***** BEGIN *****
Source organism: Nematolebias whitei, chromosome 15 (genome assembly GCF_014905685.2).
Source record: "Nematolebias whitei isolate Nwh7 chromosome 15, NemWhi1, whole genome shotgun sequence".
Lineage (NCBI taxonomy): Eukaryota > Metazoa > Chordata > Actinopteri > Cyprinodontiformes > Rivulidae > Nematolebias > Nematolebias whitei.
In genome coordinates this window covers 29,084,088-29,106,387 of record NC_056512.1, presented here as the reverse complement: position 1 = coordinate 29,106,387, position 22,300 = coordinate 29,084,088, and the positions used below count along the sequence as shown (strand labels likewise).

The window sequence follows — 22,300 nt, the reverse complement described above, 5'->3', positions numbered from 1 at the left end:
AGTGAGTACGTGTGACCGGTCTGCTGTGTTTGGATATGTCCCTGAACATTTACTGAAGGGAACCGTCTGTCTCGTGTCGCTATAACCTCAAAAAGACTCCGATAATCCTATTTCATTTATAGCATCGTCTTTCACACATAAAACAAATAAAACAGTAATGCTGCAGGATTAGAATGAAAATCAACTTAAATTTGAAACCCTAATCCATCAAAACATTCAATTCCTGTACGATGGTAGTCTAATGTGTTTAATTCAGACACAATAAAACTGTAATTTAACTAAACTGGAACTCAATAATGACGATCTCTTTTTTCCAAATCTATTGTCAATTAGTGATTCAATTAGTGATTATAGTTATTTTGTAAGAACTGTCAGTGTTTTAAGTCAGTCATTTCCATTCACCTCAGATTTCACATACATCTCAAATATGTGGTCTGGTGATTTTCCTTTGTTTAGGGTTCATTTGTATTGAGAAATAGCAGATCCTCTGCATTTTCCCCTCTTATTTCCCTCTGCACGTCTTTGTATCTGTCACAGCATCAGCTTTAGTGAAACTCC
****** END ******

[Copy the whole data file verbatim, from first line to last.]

Source organism: Nematolebias whitei, chromosome 15 (genome assembly GCF_014905685.2).
Source record: "Nematolebias whitei isolate Nwh7 chromosome 15, NemWhi1, whole genome shotgun sequence".
Lineage (NCBI taxonomy): Eukaryota > Metazoa > Chordata > Actinopteri > Cyprinodontiformes > Rivulidae > Nematolebias > Nematolebias whitei.
In genome coordinates this window covers 29,084,088-29,106,387 of record NC_056512.1, presented here as the reverse complement: position 1 = coordinate 29,106,387, position 22,300 = coordinate 29,084,088, and the positions used below count along the sequence as shown (strand labels likewise).

The window sequence follows — 22,300 nt, the reverse complement described above, 5'->3', positions numbered from 1 at the left end:
AGTGAGTACGTGTGACCGGTCTGCTGTGTTTGGATATGTCCCTGAACATTTACTGAAGGGAACCGTCTGTCTCGTGTCGCTATAACCTCAAAAAGACTCCGATAATCCTATTTCATTTATAGCATCGTCTTTCACACATAAAACAAATAAAACAGTAATGCTGCAGGATTAGAATGAAAATCAACTTAAATTTGAAACCCTAATCCATCAAAACATTCAATTCCTGTACGATGGTAGTCTAATGTGTTTAATTCAGACACAATAAAACTGTAATTTAACTAAACTGGAACTCAATAATGACGATCTCTTTTTTCCAAATCTATTGTCAATTAGTGATTCAATTAGTGATTATAGTTATTTTGTAAGAACTGTCAGTGTTTTAAGTCAGTCATTTCCATTCACCTCAGATTTCACATACATCTCAAATATGTGGTCTGGTGATTTTCCTTTGTTTAGGGTTCATTTGTATTGAGAAATAGCAGATCCTCTGCATTTTCCCCTCTTATTTCCCTCTGCACGTCTTTGTATCTGTCACAGCATCAGCTTTAGTGAAACTCC